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Fluid Journal : Fluid Journal 2005-2007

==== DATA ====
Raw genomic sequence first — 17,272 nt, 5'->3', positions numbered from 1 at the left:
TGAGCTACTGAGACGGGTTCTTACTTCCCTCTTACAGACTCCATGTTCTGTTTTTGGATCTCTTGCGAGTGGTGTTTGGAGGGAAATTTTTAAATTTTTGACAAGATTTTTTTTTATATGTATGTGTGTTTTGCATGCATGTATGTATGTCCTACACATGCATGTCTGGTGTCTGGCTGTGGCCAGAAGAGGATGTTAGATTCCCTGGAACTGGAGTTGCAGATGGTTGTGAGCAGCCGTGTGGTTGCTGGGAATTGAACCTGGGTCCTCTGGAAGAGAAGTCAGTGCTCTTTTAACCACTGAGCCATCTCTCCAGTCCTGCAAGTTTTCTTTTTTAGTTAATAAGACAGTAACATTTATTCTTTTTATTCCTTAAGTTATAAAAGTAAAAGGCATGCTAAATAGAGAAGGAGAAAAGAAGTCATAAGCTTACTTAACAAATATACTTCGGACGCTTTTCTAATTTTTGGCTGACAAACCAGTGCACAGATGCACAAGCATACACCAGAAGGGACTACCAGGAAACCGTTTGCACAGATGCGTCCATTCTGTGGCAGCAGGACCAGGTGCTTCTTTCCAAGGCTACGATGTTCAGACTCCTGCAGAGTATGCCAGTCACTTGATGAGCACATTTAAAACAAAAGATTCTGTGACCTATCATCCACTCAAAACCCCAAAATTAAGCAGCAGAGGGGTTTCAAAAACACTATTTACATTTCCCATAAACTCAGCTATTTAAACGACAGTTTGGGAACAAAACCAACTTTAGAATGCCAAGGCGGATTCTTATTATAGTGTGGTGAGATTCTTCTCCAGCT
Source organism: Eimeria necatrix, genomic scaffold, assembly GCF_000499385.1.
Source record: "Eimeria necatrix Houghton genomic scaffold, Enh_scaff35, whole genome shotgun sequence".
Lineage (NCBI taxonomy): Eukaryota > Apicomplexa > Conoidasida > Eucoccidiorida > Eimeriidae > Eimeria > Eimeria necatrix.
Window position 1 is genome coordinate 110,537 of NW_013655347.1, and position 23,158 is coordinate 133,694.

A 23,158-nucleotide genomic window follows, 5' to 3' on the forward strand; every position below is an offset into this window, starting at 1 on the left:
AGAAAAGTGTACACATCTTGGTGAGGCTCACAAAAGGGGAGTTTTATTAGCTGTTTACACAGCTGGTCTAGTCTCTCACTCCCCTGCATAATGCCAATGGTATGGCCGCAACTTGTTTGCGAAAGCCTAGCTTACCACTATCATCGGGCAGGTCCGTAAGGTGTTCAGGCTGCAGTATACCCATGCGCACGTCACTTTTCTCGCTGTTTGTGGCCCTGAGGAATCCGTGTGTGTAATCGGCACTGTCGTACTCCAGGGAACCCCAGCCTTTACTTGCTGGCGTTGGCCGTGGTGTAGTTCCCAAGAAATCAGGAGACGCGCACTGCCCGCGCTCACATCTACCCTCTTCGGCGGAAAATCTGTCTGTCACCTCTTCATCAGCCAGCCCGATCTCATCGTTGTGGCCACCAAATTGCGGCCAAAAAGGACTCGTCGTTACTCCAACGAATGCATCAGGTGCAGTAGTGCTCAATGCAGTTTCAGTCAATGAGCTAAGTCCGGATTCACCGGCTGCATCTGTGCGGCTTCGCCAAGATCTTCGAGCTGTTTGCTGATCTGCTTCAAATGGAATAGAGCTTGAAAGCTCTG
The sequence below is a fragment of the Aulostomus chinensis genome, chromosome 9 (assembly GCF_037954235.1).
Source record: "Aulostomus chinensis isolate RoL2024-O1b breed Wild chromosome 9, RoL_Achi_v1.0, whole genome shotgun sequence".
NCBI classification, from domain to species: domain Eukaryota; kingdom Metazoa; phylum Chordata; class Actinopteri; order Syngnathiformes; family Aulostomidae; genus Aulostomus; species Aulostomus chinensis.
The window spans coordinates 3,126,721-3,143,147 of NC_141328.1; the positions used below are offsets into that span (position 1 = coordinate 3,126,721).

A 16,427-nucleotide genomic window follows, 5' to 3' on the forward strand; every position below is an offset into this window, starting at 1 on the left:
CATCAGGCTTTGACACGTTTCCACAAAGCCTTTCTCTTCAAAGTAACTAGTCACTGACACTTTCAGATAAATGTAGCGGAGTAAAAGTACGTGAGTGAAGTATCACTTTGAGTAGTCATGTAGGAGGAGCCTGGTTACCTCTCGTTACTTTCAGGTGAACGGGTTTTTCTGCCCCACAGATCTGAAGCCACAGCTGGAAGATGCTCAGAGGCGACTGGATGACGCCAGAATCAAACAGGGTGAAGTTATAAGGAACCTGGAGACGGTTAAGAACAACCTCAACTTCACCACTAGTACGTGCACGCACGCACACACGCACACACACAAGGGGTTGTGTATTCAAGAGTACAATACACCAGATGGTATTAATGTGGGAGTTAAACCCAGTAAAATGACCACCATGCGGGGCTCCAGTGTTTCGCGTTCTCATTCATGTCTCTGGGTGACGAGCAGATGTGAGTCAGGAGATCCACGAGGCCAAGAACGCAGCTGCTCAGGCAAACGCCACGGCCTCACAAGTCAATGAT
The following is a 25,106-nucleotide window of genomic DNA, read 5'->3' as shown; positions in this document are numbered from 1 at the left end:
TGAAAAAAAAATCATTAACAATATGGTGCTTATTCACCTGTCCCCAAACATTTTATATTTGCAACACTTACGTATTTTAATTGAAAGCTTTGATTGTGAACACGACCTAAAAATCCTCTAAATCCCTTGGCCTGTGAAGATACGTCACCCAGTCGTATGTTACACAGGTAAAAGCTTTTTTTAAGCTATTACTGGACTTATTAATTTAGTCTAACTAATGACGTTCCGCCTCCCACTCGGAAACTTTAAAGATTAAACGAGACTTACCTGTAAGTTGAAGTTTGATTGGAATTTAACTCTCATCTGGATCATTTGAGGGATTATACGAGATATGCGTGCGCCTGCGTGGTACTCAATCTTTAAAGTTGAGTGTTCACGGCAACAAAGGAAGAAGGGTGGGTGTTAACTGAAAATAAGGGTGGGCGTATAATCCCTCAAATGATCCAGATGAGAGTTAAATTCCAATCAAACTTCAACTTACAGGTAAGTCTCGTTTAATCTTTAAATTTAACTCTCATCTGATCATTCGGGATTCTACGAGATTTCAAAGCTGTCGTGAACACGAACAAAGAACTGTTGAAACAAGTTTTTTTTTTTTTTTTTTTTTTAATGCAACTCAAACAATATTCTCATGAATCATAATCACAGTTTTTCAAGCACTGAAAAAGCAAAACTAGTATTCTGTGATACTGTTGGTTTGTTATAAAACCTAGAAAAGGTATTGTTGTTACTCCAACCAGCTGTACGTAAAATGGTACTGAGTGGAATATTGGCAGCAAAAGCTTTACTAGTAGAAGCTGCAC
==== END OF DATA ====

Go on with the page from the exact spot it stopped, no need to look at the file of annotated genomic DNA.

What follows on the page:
FALL 2007 Fluid Journal 9 SUMMARY Summary: The development and expansion of the biofuels industry may well mark the end of an era in agriculture, an era that began in the 1980s with LISA (Low Input Sustainable Agriculture) and the publication of "Alternative Agriculture" by the National Research Council (1989). It was an era dominated by the mindset that production was the problem and input reduction was the solution. Perhaps biofuels and the array of co-product opportunities that are appearing along with it offer a new mindset where sustainable development of the real potential of modern agriculture to harness the sun's energy in meeting food, feed, fiber, and fuel needs becomes the focus. Such a mindset is ripe with opportunity for the fertilizer industry provided the steps taken are not only good business moves but also are grounded in science-based sustainable practices leading to efficient and effective nutrient management and resource use. prices for the next three years are in the range of $3.17 to $3.63/bu. Such a price jump across the 11 billion bushel U.S. corn crop translates into an additional $11 billion in gross revenue to corn producers. The impact of higher corn prices will be far-reaching and likely include: more corn acres and fewer acres of other crops; changes in government farm programs; a shift in attitudes and management emphasis; livestock industry shifts in feeding, revenues, and perhaps geography; transportation challenges; and input industry implications, including those for the fertilizer industry. Yield increase Increased demand for corn can be met either by increasing acres or increasing production per acre. Higher prices provide incentives for both. Figure 1 shows what a 3 percent annual rate of increase looks like projected out to 2020 and contains a table translating the yield increases into additional production. The N, P, and K contained in the additional annual production in 2020 amounts to 18, 21, and 13 percent, respectively, of the entire current U.S. fertilizer use (average of 2004-2006). If the genetics industry can deliver on the promised increased genetic potential, and if agronomic researchers, educators, crop advisers, and growers can convert that genetic potential into bushels in the bin, we will indeed be in the midst of a revolution not experienced since the hybridization of corn. It will be critical for sustainability of the resulting modified system that the changes contribute positively to environmental impacts, namely y = 1.829x - 3522 r2 = 0.84 0 25 50 75 100 125 150 175 200 225 250 1960 1965 1970 1975 19801985 1990 1995 2000 2005 2010 2015 2020 Corn yield, bu/A 3%/yr Additional ann. prod. billion bu 15 Equiv. acres at 2006 yd million 7 33 2010 2020 43 years of 1.8 bu/A/yr that nitrate and phosphate losses to surface and ground water are reduced; soil erosion and soil loss from the field are lessened; nitrous oxide and ammonia emissions to the atmosphere are reduced; carbon is sequestered in the soil or at least maintained; and water is used appropriately. Cor n acreage increase A substantial increase in corn acreage has occurred in 2007 and about a 15 percent increase over the 2004 to 2006 acreage is being estimated by the USDA. Much of the increase has occurred in the traditional corn-soybean rotation regions of the Corn Belt, resulting in an increase in corn on corn acres. Figure 1. Genetic improvement in corn yields promised by the biotech industry.
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